Saturday, February 28, 2009

Ropa: camisa vs camiseta vs playera

Every Spanish book I've ever looked at has called a shirt a camisa. And I guess in a generic sense that's correct, but there are actually different words for different types of shirts.

This shouldn't come as a surprise (although it did), as we certainly have our own collection of words for the various styles of shirts in English. In this post I'm going to share what I learned from my amigos Mexicanos.

If you're referring to a button up shirt with a collar, then camisa is the right word. It can be a camisa con mangas cortas (short sleeve shirt) or con mangas largas (long sleeve shirt).

The only other word I had ever heard for shirt was camiseta, which all my books defined as a t-shirt. A camiseta is actually an undershirt, with or without sleeves.

What we call a t-shirt in English would be called a playera in Mexico. A playera can have long or short sleeves. You can also referer to a playera con mangas largas as a jersey. Be sure to say it using Spanish pronunciation.

And of course we can't forget about Polo shirts. The official name for a Polo shirt is a playera estilo Polo. But it's commonly referred to as una Polo.

There's also the turtleneck shirt - cuello tortuga. A sweatshirt is a sudadera.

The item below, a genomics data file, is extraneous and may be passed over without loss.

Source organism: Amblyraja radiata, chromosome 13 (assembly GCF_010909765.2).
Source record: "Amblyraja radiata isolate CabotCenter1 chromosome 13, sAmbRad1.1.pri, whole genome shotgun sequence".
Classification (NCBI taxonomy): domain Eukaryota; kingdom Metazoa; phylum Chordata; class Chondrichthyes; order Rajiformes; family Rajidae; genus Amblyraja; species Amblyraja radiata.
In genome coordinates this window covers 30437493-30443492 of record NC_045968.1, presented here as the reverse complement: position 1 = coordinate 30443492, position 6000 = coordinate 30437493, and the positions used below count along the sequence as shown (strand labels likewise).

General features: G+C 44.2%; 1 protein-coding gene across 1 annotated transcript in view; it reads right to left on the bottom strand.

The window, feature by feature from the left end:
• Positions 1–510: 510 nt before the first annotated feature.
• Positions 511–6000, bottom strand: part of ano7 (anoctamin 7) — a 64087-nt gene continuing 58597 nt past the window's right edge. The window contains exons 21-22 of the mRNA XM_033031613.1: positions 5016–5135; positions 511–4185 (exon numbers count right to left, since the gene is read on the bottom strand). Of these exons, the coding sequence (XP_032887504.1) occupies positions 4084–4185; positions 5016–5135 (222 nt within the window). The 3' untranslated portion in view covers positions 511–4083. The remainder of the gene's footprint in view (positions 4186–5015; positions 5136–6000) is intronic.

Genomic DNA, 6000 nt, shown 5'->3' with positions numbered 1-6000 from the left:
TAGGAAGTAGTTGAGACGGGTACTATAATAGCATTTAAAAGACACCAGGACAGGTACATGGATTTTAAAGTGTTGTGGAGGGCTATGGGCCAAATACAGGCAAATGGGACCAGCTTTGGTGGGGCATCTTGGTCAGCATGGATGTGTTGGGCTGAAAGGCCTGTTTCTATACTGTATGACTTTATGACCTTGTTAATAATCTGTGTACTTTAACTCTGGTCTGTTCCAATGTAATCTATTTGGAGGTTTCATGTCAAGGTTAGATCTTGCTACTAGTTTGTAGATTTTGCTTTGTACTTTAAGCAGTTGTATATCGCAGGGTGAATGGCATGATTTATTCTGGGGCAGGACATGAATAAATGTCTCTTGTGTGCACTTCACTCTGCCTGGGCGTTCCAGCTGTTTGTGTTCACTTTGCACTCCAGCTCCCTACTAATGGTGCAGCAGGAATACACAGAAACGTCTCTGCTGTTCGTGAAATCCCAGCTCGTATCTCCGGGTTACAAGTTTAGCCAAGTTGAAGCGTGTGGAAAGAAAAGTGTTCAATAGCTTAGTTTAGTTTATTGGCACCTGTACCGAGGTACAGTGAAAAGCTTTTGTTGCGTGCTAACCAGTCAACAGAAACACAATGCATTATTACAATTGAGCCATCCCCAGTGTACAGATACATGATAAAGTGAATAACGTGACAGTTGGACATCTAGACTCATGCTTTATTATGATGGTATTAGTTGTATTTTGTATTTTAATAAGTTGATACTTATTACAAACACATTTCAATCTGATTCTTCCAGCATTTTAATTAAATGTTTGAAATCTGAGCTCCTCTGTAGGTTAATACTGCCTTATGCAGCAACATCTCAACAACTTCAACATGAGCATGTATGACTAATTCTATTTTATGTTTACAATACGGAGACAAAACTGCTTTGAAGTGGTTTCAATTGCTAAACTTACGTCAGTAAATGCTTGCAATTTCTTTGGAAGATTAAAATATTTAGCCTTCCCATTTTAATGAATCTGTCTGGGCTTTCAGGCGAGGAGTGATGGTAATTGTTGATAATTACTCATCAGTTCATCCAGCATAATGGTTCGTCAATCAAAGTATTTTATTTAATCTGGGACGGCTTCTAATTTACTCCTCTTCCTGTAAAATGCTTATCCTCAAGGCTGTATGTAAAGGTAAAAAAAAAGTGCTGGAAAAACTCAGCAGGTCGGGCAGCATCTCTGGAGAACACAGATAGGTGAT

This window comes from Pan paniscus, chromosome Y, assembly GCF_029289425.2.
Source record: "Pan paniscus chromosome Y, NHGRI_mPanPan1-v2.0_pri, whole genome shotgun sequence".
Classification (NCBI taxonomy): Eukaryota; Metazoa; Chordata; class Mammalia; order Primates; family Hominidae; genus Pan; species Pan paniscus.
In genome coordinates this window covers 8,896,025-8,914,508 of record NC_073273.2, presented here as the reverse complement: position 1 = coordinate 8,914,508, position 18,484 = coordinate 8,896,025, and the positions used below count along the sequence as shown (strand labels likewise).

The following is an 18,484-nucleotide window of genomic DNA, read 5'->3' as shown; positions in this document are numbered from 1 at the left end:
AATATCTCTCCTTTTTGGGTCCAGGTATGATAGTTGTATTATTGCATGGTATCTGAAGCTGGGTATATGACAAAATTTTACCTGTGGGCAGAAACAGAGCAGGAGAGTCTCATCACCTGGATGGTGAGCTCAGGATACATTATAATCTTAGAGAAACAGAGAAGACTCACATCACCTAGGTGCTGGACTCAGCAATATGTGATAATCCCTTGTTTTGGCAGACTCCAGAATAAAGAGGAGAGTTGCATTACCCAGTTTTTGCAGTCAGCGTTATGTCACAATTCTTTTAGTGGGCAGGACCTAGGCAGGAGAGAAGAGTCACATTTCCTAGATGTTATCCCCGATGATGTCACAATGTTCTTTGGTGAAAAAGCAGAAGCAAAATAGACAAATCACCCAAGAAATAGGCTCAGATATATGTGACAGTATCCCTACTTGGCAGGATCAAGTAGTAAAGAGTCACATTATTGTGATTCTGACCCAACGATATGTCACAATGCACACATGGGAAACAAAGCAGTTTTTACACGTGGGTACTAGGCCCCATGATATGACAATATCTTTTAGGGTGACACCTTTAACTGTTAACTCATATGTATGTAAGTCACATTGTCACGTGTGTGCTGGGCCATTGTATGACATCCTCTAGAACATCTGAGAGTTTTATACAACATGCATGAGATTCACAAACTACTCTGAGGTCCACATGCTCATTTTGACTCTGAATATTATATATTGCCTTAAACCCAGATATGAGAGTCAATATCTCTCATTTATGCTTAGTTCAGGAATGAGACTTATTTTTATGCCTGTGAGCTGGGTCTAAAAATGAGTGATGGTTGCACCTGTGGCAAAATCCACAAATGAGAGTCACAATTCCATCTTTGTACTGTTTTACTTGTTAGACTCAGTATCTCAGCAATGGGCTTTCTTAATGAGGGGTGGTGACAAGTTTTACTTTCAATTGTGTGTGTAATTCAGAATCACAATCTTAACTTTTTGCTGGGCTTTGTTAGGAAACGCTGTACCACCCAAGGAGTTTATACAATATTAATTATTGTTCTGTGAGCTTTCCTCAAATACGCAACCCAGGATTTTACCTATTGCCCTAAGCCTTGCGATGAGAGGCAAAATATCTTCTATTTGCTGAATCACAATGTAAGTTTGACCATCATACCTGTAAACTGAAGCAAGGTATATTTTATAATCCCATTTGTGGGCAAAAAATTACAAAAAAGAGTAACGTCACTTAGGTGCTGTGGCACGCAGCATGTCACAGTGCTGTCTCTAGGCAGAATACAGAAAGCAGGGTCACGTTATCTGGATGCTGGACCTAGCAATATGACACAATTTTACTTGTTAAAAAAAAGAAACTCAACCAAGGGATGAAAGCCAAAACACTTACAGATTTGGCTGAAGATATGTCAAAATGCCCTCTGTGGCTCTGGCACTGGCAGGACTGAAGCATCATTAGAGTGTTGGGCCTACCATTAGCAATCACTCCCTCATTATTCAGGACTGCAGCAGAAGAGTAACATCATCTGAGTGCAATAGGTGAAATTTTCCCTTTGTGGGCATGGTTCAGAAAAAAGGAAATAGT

There you have it. While camisa is a universal Spanish word, the others are mexicanismos, and may or may not be used and/or recognized by Spanish speakers from other countries.


  1. Very informative, thank you for all of the distinctions! I'd like to add that I believe sports jerseys are also referred to as "camisas," but you can correct me if I'm wrong.

  2. Im colombian, spanish is my mother language.

    Camiseta esqueleto: something like tiny sleeves
    Blusa: women shirt
    Camisa con cuello "V": neck "V" shape shirt

    Do not worry about too many definitions, we use generic names too many times: something like "camisa" or "camiseta" could be enough.

    There was something like a fresh clothe for men called "guayabera" some decades ago. And it's used a few today.

    Women and fashion people generally point the material of the clothe:
    franela, algodon, nylon, licra, tela, etc...

    Excuse my English, just trying to help. Bless.

  3. Mexican here. The word jersey has exactly the same meaning it has in English, and is also pronounced the same way.
    In Spanish Castillian they refer to sweaters as Jerseys.

  4. Mexican here, Mexican Spanish is Castillian Spanish. American Corporations like Disney and Netflix created artificial terms; terms like "Latin Spanish" vs. "European" Spanish or "Castillian" Spanish. It's dumb. It's not based in reality but on Geopolitical objectives. Then there should be Argentinian Spanish, Chilean Spanish, Chilango Spanish, Valencia Spanish. Nevertheless, it's a fact we all formally speak "Castillian" or "Castellano"